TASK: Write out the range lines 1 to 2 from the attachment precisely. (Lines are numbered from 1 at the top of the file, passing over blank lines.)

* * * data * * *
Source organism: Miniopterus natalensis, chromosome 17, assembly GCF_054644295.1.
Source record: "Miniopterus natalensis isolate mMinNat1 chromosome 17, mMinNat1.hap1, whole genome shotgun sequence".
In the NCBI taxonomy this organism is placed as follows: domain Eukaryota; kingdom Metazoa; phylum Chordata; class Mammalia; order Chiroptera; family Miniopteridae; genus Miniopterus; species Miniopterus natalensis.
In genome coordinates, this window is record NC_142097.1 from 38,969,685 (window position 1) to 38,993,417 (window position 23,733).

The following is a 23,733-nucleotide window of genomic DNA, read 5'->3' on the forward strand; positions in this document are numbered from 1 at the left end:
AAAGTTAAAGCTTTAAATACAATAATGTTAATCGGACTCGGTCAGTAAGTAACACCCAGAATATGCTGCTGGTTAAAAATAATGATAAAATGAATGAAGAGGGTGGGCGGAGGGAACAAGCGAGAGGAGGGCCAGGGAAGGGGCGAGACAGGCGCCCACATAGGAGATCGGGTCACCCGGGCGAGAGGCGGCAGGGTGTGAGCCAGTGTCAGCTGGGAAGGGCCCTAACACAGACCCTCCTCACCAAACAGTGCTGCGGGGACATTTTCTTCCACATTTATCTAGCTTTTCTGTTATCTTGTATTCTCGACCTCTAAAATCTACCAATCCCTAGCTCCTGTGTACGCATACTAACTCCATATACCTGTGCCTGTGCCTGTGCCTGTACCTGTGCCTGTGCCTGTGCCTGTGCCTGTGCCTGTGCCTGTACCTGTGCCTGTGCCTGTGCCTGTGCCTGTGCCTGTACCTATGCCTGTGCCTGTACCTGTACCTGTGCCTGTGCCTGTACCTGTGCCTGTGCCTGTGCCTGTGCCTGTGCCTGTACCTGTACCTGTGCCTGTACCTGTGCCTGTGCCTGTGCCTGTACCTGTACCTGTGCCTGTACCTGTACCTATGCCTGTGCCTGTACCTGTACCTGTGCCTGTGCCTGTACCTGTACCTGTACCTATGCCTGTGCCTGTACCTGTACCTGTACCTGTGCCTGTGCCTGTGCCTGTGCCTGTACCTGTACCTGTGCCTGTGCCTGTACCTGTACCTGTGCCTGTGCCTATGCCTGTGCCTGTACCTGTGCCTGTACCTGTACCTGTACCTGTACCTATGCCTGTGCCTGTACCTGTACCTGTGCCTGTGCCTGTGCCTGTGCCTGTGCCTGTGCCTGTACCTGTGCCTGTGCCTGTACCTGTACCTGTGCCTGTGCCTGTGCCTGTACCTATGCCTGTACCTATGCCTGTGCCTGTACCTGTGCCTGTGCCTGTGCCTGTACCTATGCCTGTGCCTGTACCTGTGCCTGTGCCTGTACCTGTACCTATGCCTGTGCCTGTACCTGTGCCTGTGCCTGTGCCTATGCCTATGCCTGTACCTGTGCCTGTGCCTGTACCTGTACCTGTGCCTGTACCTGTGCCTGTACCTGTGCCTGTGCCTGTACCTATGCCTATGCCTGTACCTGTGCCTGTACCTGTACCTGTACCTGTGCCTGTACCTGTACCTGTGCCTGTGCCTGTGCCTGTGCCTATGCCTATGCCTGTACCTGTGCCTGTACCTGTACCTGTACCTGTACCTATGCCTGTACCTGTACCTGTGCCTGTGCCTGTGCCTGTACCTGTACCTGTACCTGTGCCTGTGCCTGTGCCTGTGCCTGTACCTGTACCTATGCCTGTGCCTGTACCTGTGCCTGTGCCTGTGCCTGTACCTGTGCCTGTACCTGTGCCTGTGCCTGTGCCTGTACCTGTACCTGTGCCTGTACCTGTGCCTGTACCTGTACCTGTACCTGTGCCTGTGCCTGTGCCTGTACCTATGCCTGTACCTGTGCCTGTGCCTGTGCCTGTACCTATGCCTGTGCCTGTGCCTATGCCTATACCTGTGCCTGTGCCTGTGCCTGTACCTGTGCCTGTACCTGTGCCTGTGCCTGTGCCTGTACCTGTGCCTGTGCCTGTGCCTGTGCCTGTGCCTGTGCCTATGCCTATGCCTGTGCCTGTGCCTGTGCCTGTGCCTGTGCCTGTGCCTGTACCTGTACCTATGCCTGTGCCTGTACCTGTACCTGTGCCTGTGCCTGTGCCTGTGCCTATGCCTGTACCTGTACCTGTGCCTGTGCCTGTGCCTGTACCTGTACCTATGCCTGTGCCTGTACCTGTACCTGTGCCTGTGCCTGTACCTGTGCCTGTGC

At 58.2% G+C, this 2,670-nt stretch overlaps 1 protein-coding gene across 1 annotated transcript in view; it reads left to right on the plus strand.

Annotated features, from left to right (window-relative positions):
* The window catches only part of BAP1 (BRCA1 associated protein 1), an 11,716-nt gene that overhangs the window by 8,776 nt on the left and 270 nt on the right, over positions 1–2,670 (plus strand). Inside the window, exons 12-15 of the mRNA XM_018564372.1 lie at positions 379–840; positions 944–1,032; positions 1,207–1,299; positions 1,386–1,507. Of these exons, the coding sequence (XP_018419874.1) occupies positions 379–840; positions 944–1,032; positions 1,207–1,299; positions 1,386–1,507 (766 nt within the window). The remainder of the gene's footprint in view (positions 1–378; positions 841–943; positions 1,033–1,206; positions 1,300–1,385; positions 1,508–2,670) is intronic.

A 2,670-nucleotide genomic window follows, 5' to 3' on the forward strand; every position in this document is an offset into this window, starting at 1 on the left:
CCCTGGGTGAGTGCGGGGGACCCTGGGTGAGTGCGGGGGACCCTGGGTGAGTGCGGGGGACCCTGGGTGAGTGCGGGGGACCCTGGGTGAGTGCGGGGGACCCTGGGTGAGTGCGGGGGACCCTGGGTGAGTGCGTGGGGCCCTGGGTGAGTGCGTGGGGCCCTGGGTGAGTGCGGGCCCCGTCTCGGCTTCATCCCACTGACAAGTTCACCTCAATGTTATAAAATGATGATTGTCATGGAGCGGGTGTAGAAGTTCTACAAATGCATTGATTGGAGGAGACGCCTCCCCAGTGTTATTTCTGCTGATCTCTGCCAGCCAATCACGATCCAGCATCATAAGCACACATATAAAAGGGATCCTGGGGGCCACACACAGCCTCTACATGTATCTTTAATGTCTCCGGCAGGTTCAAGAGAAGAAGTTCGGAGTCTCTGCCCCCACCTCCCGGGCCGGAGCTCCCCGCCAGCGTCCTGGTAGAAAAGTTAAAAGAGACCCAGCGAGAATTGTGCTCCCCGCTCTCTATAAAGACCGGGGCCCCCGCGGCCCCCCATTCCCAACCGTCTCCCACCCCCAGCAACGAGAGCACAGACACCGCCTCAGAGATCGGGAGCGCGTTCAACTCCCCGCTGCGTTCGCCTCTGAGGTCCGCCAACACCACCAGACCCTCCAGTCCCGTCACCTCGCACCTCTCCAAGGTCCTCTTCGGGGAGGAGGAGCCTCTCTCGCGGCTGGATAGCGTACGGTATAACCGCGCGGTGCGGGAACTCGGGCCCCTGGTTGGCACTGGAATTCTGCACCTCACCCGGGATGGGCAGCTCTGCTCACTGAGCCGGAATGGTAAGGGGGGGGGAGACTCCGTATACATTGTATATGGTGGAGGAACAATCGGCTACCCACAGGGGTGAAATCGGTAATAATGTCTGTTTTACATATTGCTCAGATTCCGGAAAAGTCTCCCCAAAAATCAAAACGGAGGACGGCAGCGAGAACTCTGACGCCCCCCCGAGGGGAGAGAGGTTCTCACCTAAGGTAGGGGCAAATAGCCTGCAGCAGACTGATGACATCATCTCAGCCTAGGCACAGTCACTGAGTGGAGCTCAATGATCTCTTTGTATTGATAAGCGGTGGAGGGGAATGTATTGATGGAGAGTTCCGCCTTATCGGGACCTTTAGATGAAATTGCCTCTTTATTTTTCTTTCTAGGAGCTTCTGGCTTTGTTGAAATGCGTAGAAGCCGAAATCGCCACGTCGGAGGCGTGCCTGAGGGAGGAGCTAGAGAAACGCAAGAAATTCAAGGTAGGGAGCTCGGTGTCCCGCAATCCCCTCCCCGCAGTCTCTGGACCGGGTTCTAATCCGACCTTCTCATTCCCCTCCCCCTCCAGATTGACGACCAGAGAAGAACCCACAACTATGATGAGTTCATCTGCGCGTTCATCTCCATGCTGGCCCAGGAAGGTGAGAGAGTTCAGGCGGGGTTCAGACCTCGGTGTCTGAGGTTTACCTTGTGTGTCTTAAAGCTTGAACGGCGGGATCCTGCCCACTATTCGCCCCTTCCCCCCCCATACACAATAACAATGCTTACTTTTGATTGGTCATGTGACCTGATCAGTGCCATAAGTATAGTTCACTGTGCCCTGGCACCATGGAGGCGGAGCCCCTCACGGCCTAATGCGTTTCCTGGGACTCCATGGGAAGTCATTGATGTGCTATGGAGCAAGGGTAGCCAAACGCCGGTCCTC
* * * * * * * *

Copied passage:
Source organism: Miniopterus natalensis, chromosome 17, assembly GCF_054644295.1.
Source record: "Miniopterus natalensis isolate mMinNat1 chromosome 17, mMinNat1.hap1, whole genome shotgun sequence".